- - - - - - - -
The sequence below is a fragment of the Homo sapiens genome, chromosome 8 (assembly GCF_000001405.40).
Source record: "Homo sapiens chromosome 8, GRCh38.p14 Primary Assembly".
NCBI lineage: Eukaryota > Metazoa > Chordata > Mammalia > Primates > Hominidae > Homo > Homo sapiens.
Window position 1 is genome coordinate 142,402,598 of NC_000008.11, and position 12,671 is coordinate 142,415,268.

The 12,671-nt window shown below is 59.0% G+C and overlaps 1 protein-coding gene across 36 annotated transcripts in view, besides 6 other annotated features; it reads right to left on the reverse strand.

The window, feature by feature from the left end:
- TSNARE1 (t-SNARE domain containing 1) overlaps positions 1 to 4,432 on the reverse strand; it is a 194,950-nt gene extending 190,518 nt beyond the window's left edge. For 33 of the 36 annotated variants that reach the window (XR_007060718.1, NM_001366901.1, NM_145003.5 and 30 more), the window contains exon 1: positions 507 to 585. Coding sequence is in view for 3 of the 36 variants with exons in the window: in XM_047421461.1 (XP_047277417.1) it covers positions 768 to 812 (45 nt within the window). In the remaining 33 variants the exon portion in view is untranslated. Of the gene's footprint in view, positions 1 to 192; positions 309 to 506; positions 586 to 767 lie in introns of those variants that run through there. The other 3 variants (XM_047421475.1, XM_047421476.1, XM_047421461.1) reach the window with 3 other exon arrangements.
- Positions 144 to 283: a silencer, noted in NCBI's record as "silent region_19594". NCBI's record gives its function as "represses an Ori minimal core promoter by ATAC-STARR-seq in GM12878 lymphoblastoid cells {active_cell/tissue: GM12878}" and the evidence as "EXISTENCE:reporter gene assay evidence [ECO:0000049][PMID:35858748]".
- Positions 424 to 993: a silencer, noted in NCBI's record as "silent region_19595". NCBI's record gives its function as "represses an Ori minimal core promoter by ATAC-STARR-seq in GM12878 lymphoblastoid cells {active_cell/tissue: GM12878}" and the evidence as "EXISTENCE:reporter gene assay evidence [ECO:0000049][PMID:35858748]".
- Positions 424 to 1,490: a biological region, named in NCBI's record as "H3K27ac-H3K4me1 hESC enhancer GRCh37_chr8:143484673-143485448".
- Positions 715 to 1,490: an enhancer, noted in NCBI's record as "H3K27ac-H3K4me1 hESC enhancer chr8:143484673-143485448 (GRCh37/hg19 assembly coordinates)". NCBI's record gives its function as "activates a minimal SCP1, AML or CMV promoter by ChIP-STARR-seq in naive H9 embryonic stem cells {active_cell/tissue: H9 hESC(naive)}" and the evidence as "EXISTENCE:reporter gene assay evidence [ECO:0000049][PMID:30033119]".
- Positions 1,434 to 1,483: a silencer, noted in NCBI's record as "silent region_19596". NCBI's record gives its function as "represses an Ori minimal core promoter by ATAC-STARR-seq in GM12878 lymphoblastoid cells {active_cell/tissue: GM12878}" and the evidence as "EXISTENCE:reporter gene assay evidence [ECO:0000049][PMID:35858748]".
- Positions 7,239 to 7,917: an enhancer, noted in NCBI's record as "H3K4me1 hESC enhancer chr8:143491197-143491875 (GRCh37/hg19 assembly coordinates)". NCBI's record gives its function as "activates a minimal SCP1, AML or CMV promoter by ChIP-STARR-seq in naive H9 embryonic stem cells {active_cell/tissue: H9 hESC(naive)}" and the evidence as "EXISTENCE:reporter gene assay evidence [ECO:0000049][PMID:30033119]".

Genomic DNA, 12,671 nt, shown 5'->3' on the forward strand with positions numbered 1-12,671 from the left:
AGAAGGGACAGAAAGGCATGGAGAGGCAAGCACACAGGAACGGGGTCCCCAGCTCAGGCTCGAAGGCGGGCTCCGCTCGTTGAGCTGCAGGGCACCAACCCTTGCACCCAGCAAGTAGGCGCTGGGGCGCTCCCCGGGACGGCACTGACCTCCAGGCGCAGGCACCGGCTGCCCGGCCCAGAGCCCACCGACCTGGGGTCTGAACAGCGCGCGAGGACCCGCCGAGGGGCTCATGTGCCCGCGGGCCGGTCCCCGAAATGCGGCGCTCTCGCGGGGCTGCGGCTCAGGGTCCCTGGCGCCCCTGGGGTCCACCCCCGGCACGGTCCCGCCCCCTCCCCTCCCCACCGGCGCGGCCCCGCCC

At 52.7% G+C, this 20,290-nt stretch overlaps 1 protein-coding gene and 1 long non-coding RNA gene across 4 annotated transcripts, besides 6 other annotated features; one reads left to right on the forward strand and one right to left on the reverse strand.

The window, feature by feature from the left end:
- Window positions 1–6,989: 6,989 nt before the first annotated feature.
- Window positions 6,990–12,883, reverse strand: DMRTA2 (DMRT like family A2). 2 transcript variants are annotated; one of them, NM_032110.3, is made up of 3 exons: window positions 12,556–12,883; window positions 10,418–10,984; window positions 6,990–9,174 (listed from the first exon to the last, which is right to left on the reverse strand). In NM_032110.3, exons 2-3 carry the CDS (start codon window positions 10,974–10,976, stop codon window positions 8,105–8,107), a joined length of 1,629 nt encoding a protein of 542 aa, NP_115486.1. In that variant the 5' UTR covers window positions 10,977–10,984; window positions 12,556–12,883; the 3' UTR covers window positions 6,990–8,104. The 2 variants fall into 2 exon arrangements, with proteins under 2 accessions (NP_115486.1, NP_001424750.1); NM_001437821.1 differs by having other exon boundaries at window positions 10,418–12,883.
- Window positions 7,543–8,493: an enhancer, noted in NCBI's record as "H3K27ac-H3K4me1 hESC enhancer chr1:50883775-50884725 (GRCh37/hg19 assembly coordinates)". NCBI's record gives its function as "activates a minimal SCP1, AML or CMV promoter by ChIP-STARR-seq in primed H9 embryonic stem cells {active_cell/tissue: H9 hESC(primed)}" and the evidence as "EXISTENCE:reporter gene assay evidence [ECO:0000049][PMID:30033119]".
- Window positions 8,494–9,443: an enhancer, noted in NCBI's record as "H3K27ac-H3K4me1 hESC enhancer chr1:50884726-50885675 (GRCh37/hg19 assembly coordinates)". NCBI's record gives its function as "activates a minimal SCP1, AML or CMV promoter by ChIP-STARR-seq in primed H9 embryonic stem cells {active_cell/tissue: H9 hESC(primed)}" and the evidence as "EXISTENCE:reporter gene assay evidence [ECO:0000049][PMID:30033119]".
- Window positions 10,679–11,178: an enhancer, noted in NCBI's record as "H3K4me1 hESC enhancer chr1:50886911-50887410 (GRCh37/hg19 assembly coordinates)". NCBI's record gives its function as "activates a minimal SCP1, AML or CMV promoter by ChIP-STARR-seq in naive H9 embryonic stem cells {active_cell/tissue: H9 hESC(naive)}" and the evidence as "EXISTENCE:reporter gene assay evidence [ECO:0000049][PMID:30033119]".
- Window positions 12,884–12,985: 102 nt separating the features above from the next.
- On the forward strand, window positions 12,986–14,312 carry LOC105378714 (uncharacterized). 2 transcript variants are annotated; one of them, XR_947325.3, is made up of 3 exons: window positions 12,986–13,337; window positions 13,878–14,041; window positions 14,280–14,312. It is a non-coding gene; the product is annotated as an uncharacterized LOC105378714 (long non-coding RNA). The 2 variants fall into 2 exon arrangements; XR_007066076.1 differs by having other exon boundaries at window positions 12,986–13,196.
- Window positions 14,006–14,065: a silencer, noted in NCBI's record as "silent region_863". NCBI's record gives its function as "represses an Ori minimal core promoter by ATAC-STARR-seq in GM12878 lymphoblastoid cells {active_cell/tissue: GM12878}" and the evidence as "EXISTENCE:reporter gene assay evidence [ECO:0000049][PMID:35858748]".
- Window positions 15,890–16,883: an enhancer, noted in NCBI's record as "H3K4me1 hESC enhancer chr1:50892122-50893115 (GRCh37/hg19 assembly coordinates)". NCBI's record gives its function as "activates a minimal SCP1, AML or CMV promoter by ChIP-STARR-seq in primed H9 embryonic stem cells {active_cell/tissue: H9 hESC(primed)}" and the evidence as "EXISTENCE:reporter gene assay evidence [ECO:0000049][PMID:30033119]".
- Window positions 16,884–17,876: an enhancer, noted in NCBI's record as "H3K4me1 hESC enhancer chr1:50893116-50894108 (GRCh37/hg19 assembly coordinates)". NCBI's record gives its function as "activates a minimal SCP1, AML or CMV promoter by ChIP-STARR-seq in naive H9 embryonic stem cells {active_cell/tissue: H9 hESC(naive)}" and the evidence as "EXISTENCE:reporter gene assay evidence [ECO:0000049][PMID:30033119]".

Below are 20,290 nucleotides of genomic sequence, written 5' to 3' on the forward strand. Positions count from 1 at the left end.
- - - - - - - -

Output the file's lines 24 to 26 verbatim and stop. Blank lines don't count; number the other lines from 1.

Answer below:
- On the forward strand, window positions 12,986–14,312 carry LOC105378714 (uncharacterized). 2 transcript variants are annotated; one of them, XR_947325.3, is made up of 3 exons: window positions 12,986–13,337; window positions 13,878–14,041; window positions 14,280–14,312. It is a non-coding gene; the product is annotated as an uncharacterized LOC105378714 (long non-coding RNA). The 2 variants fall into 2 exon arrangements; XR_007066076.1 differs by having other exon boundaries at window positions 12,986–13,196.
- Window positions 14,006–14,065: a silencer, noted in NCBI's record as "silent region_863". NCBI's record gives its function as "represses an Ori minimal core promoter by ATAC-STARR-seq in GM12878 lymphoblastoid cells {active_cell/tissue: GM12878}" and the evidence as "EXISTENCE:reporter gene assay evidence [ECO:0000049][PMID:35858748]".
- Window positions 15,890–16,883: an enhancer, noted in NCBI's record as "H3K4me1 hESC enhancer chr1:50892122-50893115 (GRCh37/hg19 assembly coordinates)". NCBI's record gives its function as "activates a minimal SCP1, AML or CMV promoter by ChIP-STARR-seq in primed H9 embryonic stem cells {active_cell/tissue: H9 hESC(primed)}" and the evidence as "EXISTENCE:reporter gene assay evidence [ECO:0000049][PMID:30033119]".